With just over 32 hours on the clock in the 2013 Tour Divide, both race leaders and the hundred-plus-strong “peloton” are setting a blistering pace, thanks to ideal weather and trail conditions. Dry road surfaces and a lack of snow on the higher passes are contributing to the fast times, and leaders Mike Hall and Craig Stappler are already miles ahead of Jay Petervary’s early pace during his record-setting run in September 2012.
Mike and Craig spent much of the first day riding in close proximity to one another, several miles ahead of anyone else. The reached Butt Cabin, about 190 miles into the race, at 11 p.m. — 15 hours after the race start. They rested for less than two hours, and when another cyclist arrived around 1 a.m., they headed out. They reached the U.S. border before 8 a.m. Saturday — the first Tour Divide racers ever to pedal the 253 rugged miles from Banff to Montana in less than 24 hours.
The urgency is rippling back into the field of nearly 130 southbound racers, with many riders starting their second day of pedaling well before dawn. Marco Nicoletti of Italy and Liam Crowley of Australia are also beyond Eureka, and just a few miles behind record page. The lead American is Leo Pershall of California, currently at the border in seventh position.
In the two-person women’s race, Kristen Arnold is working her way through the Canadian Flathead Valley, right now only a few hours behind Eszter Horanyi’s record pace. Sara Dallman is about 25 miles behind Kristen.
Meanwhile, Billy Rice, the first person to attempt a “yo-yo” — or out-and-back ride of the Great Divide Mountain Bike Route from Antelope Wells to Banff and back — is pedaling upstream through the masses as he makes his way north through the Flathead Valley, about a day and a half away from Banff. The flight paramedic from Bryan, Texas, (with the enthusiastic support of his employer, PHI Air Medical) is hoping to complete the 5,500-mile ride in 43 to 45 days. Rice was kind enough to answer a few quick questions while en route to the U.S. border.
HPD: You’re the first to publicly attempt a yo-yo record on the GDMBR. Nearly 5,500 miles nonstop. What inspired you to take on this crazy stunt?
Rice: “Not exactly sure. Ed Viestures always said every explorer thinks they were born too late. I fell in love with the route last year and figured, why not?”
HPD. Are you still aiming for a ~40-day finish? Or is just finishing the main goal?
Rice: “Looks like maybe 43? I think my southbound run will be faster. I feel fantastic! Nobo (northbound) is harder I think because of the early altitude. There is always a headwind and I had tons of mechanical issues. If I can remain healthy I hope to move more quickly.”
HPD: Is it difficult to be approaching Banff and realize you’re only at the halfway point?
Rice: “Not at all. There are multiple mental tricks I think successful divide racers use to stay mentally strong. I don’t think too far ahead. To sit at Antelope Wells and say “I’ll be right back” has huge meaning that you almost can’t comprehend. To sit and think of all the things that will happen is overwhelming. I get up in the middle of the night and focus only on what’s immediately ahead, and how much food I need.”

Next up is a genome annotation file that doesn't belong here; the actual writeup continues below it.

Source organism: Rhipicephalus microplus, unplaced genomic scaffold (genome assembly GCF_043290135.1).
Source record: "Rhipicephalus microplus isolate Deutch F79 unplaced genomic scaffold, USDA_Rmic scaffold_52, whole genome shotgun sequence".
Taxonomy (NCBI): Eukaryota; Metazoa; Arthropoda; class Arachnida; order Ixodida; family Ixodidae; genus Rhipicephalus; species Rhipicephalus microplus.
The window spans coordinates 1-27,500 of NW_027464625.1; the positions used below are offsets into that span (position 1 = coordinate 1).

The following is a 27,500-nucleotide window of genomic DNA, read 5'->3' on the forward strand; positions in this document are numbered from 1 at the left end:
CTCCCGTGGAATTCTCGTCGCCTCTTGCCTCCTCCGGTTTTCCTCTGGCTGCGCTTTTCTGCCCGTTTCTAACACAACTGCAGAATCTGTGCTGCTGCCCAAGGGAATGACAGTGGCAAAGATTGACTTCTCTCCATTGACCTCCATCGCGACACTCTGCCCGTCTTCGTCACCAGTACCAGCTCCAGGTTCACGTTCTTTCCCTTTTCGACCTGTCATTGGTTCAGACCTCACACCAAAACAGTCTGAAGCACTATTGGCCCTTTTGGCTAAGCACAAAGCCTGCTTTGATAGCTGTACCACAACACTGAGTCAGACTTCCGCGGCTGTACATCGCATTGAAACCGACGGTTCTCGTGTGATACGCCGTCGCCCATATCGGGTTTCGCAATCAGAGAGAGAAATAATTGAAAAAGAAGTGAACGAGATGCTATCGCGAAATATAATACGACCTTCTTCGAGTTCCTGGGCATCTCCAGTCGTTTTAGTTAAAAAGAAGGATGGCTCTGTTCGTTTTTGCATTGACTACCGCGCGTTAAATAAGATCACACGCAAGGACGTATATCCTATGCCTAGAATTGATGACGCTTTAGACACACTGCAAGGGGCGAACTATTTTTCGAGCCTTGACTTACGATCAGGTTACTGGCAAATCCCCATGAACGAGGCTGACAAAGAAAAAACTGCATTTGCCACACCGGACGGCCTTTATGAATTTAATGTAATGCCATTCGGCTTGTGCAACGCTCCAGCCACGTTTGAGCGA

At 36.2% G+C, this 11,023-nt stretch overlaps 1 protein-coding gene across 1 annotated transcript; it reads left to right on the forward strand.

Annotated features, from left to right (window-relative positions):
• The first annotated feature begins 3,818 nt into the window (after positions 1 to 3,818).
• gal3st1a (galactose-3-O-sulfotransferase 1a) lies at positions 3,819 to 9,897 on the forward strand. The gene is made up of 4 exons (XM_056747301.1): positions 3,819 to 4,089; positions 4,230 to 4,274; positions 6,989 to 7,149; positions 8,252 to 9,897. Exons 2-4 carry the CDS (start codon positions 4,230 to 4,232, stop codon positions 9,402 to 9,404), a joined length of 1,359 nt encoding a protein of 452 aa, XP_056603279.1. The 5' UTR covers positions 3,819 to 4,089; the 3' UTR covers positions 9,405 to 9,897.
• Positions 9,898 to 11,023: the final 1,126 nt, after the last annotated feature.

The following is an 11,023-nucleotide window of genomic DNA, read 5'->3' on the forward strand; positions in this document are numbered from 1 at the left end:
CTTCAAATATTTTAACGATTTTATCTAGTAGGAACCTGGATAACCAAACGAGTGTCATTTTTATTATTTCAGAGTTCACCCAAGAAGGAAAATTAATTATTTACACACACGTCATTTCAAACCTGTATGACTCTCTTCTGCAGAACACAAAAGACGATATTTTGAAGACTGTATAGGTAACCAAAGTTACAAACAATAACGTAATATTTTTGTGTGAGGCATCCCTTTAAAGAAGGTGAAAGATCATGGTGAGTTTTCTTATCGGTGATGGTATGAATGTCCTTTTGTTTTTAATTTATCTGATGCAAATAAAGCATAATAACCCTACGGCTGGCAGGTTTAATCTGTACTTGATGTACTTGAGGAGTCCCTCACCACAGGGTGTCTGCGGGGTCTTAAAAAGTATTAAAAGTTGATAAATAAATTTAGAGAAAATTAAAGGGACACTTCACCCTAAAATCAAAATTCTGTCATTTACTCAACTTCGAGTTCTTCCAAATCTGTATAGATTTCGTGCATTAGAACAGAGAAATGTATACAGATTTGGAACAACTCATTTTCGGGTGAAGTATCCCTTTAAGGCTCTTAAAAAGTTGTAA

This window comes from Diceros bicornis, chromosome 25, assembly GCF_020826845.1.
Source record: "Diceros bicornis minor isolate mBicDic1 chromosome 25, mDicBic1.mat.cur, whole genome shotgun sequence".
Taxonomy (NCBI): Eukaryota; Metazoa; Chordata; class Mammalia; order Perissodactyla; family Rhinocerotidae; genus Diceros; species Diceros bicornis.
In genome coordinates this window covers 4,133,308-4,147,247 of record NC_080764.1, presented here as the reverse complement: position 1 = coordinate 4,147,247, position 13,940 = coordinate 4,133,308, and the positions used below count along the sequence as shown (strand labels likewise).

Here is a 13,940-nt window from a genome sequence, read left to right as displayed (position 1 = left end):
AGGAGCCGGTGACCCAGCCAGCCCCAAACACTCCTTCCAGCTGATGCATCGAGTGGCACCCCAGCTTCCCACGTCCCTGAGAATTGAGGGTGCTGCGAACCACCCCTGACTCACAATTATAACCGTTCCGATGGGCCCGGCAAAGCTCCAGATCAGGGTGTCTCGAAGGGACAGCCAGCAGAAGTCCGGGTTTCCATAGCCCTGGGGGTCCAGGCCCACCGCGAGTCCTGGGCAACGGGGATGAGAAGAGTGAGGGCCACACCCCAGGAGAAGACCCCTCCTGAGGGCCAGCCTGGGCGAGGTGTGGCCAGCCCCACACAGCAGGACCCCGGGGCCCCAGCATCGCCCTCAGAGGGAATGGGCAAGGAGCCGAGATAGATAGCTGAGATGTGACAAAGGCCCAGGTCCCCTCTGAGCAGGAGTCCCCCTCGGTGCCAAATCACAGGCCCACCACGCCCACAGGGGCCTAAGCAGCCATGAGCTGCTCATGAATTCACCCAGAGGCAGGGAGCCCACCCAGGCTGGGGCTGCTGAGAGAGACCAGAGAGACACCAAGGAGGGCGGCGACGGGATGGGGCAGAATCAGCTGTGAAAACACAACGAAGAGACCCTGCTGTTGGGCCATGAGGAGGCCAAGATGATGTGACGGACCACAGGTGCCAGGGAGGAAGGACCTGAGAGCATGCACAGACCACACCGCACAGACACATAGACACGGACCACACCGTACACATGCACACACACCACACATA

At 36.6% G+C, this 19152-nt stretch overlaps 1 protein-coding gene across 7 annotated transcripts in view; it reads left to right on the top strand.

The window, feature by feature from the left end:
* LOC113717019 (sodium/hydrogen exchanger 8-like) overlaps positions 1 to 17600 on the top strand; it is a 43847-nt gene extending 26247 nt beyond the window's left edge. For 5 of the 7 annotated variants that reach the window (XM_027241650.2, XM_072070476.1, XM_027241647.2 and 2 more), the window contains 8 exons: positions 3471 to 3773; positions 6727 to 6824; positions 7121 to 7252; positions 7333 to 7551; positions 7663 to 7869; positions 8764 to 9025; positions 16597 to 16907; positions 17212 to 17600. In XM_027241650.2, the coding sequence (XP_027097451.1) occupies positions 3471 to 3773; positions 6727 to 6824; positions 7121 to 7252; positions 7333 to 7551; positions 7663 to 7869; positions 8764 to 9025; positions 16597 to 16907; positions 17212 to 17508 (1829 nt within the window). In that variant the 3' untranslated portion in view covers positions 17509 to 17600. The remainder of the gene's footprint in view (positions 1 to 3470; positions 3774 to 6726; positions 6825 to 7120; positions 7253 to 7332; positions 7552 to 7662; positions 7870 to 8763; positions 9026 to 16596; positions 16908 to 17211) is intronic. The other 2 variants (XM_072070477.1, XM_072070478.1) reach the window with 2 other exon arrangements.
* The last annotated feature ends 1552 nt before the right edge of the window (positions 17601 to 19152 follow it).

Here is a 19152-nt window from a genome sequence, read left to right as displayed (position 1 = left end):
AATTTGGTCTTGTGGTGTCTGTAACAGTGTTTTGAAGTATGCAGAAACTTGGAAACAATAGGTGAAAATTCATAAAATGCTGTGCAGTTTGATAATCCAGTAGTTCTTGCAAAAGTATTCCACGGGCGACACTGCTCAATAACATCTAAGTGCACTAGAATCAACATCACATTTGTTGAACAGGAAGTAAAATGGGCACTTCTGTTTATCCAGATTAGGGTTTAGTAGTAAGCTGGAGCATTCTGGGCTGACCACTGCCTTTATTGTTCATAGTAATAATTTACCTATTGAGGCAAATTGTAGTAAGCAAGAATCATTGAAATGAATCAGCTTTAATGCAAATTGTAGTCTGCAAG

HPD: “What challenges do you anticipate on the southbound return?”
Rice: “I’m mostly concerned about staying healthy. It’s a long time out and very high performance levels. I’m actually participating in an exercise physiology study through TEXAS A&M, which is running all kinds of tests when I get back (and before I left). I’m not concerned about the route. It will be warmer but I kind of welcome that. It’s been cold!”
HPD: You’re a couple of days behind the Grand Depart. Do you intend to try to catch up with some of the riders in the main Tour Divide?
Rice: “Totally! It’s my new game: “Catch the blue dots.” It was very bittersweet knowing the blue dots were leaving this a.m. and I wasn’t with them. I really wanted to be there. I love the energy of the GD and hated to miss it.”
HPD. How does your body feel after all these miles? Any issues that you’re concerned about?
Rice: “I feel great! Last year, I had all the typical issues. This year, I had some ankle issues but I believe that if you stick with it, your body will adapt.”
HPD: How is your bike holding up?
Rice: “Not so great. That has been a challenge. I feel super strong and am totally at peace on the climbs, and the rear wheel just won’t work. I am replacing it soon.” (Editor’s note: Rice did replace his rear wheel in Eureka, Montana.)
HPD: Any major changes you’ve made to your gear along the way?
Rice: “Not really. I am super light. I live at 315 feet elevation and the nearest hill is several states over. I just can’t train like the fast guys. To have any hope of keeping up I figure I have to be lighter.”
HPD. What day exactly did you start your ride in Antelope Wells? How many days do you expect the AW-Banff segment will take you?
Rice: “I left Antelope Wells on May 25. I should arrive in Banff on Sunday morning.”
HPD: Do you plan to continue riding just as fast on the return?
Rice is riding a geared Marin with a carbon frame and rigid fork. His kit includes water bottles, a handlebar bag and seat bag, as well as a small frame bag for food. “I like things super simple,” he said. “You get so tired out here any extra stuff just gets in the way. Last year, I forgot to close a bag and lost stuff. No good. So I keep it simple and light.”
Good luck to Billy Rice and everyone else!